Space Coast and National Groups Align to Help Aerospace Workers

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With some 8,000 space workers facing layoffs at the end of the shuttle program, groups in and around the Kennedy Space Center area are aligning to provide assistance and guidance to help those facing unemployment find new employment. Brevard Workforce Development was recently awarded a $15 million grant to help provide these highly-trained professionals find work in the post-shuttle era. Now the employment-assistance group is putting that money to work with the assistance of other organizations.

The first of these events was held on June 17 at the Radisson Resort in Port Canaveral. Dubbed "Launch your Job Search" the fair was hosted by Brevard Workforce and the job placement website Monster.com. Services that were offered during this event included tips on interviewing, networking and how to improve one's resume.

On June 24 and 25 Brevard Workforce, will team up with Kennedy Space Center to host a workshop to aid laid off or soon-to-be laid off workers find new employment. The first day of the fair will take place at two separate facilities located at Kennedy Space Center and will have over 40 different business and government organizations attending. This half of the job fair will only be open to current KSC employees. For those already impacted by layoffs there will be a second job fair held for them off of KSC.


Inside Orbiter Processing Facility
Inside Orbiter Processing Facility-3 at Kennedy Space Center, Florida, United Space Alliance technicians prepare to remove the right-hand orbital maneuvering system, or OMS, pod from Discovery. Removal of the OMS pods is part of the orbiter processing activities to prepare Discovery for its next launch, the STS-133 mission. The STS-133 mission to the International Space Station is targeted for launch in the fall of 2010. Photo credit: NASA/Jack Pfaller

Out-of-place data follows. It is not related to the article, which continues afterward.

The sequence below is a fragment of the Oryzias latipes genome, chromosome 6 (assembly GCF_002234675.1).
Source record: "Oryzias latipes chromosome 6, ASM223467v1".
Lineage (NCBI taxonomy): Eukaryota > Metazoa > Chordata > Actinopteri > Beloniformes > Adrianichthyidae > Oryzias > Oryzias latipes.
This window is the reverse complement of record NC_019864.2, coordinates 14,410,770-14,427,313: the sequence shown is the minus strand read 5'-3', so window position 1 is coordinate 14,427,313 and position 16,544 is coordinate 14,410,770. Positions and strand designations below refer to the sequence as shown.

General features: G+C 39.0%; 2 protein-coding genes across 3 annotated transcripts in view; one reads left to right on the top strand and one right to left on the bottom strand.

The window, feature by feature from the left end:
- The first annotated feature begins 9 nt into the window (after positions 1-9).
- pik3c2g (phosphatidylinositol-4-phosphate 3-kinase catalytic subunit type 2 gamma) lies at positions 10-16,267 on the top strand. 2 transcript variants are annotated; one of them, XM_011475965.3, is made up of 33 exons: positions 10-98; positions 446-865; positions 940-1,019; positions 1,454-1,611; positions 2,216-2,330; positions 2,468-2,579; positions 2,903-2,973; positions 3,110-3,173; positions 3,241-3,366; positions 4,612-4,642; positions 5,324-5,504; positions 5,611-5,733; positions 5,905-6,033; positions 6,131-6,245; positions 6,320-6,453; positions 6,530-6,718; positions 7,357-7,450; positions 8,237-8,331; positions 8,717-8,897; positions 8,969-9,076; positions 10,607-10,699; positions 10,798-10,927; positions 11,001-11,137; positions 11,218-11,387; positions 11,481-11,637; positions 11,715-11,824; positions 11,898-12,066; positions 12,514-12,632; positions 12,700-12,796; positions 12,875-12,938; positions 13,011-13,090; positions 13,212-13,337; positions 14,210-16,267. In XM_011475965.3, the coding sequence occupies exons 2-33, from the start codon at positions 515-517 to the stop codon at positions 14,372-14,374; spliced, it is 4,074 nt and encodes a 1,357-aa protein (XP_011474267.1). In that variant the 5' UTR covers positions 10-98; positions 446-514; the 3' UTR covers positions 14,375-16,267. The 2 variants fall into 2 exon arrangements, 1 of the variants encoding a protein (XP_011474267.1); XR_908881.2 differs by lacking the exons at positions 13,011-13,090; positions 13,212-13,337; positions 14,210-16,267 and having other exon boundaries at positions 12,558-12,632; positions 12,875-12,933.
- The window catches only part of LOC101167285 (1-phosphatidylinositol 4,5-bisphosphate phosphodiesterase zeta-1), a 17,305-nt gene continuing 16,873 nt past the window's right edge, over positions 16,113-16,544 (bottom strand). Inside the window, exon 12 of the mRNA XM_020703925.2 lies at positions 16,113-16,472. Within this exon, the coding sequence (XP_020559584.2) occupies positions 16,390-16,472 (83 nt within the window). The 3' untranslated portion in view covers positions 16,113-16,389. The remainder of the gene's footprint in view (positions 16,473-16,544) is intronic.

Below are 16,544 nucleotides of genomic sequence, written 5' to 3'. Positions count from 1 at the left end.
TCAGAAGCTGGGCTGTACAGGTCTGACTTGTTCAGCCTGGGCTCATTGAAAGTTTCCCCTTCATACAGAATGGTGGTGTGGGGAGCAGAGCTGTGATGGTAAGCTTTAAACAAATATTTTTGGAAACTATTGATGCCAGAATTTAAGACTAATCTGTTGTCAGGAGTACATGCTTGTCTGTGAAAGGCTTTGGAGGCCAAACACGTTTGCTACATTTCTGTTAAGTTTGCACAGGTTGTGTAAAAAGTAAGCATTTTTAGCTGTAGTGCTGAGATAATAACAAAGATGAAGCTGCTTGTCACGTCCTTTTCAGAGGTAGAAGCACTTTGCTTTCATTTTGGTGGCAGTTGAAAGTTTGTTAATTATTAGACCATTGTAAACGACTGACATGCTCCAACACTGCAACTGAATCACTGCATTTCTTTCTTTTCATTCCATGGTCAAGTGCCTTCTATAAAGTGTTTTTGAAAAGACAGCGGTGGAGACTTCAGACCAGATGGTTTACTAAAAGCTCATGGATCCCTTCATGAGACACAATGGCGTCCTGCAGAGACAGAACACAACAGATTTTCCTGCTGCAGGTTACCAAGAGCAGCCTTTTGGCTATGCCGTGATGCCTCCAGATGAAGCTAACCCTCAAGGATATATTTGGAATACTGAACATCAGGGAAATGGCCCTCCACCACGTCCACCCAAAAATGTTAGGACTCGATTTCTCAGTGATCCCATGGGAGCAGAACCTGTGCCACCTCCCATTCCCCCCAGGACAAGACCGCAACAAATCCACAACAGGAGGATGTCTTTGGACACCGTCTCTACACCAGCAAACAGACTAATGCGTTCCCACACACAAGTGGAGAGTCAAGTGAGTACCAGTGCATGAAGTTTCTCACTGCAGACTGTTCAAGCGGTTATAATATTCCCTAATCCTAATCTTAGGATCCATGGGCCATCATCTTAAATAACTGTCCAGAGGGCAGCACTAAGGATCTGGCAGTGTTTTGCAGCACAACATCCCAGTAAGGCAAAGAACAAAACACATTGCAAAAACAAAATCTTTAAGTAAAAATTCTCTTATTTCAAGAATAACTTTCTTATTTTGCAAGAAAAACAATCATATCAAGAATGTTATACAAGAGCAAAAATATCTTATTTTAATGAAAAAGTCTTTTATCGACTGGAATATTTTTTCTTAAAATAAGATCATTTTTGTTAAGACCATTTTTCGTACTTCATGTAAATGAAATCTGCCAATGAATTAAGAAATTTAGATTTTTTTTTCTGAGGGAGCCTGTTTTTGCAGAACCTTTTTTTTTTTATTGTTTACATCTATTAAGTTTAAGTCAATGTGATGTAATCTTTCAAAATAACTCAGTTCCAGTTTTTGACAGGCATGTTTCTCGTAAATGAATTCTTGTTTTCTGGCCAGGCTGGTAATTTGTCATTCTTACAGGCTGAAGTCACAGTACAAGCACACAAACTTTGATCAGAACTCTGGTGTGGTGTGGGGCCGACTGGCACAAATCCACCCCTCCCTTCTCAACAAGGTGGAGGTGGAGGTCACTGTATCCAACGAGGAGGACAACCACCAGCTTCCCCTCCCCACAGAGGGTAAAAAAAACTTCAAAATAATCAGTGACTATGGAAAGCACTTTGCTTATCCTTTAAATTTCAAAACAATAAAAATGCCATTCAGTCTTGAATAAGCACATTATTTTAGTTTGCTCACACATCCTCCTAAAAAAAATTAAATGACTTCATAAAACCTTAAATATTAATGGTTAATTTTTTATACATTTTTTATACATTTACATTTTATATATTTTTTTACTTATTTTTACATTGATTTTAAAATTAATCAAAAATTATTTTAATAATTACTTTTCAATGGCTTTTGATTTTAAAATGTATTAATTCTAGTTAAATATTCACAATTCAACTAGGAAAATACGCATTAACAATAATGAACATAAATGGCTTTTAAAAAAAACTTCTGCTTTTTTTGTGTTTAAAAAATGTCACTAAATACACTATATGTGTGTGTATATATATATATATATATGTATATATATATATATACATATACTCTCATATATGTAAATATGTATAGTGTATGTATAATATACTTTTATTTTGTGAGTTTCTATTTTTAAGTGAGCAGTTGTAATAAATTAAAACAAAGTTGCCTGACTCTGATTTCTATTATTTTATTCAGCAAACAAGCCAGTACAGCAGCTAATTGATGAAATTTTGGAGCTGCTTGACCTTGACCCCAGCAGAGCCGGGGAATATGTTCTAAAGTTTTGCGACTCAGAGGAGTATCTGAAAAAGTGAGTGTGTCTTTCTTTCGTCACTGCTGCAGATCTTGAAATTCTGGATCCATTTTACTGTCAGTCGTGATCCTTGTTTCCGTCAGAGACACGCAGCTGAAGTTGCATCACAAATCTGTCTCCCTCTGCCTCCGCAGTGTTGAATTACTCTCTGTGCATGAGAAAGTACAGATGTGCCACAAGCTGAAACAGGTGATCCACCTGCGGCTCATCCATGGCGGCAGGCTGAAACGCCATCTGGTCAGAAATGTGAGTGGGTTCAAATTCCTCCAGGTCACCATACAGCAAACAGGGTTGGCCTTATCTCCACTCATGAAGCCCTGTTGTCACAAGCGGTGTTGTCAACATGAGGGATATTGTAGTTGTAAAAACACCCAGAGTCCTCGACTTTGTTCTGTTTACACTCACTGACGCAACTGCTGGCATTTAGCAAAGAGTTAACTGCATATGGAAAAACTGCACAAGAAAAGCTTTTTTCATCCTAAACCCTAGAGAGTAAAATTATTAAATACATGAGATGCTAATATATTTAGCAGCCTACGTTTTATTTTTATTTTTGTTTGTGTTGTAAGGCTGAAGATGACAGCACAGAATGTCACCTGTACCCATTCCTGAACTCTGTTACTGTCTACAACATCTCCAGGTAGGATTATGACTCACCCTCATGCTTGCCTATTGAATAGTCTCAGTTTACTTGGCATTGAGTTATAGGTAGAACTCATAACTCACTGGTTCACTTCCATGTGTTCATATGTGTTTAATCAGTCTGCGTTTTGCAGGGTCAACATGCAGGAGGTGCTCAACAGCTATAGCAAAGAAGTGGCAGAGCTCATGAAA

Held at the Radisson Resort at Port Canaveral the second day of activities will be open to both current and former shuttle workers. With the sheer volume of personnel expected to be affected when the shuttles stop flying a wide range of organizations are trying to reduce the impact of this problem. To participate in either of the job fairs it is required that individuals be registered with Brevard Workforce's Aerospace Workforce Transition program.

On June 2, Secretary of Labor Hilda Solis visited the Kennedy Space Center Visitor Complex to announce that the $15 million National Emergency Grant (NEG) would be awarded to Brevard Workforce Development to aid the group in helping place former aerospace workers into new career fields. The funds are expected to be given to Brevard Workforce in July 2010.

The NEG funds will provide greater numbers of support staff and training opportunities while allowing for continued delivery of services already offered. The NEG will also create more opportunities to train with local businesses from Brevard and other counties in the surrounding area. Most of these opportunities will be directed so as to eventually provide long-term employment for displaced workers. This is predicted to go a long way toward shoring up the expected losses in jobs in the region.

There are currently only two shuttle flights remaining in the program with a third being debated between the White House and Congress. Even with an additional flight added to the program the last flight would take place in June of 2011, by the space shuttle Atlantis. With no large project like the Constellation Program to take its place many workers at NASA's Kennedy Space Center will need to find a new source of income.


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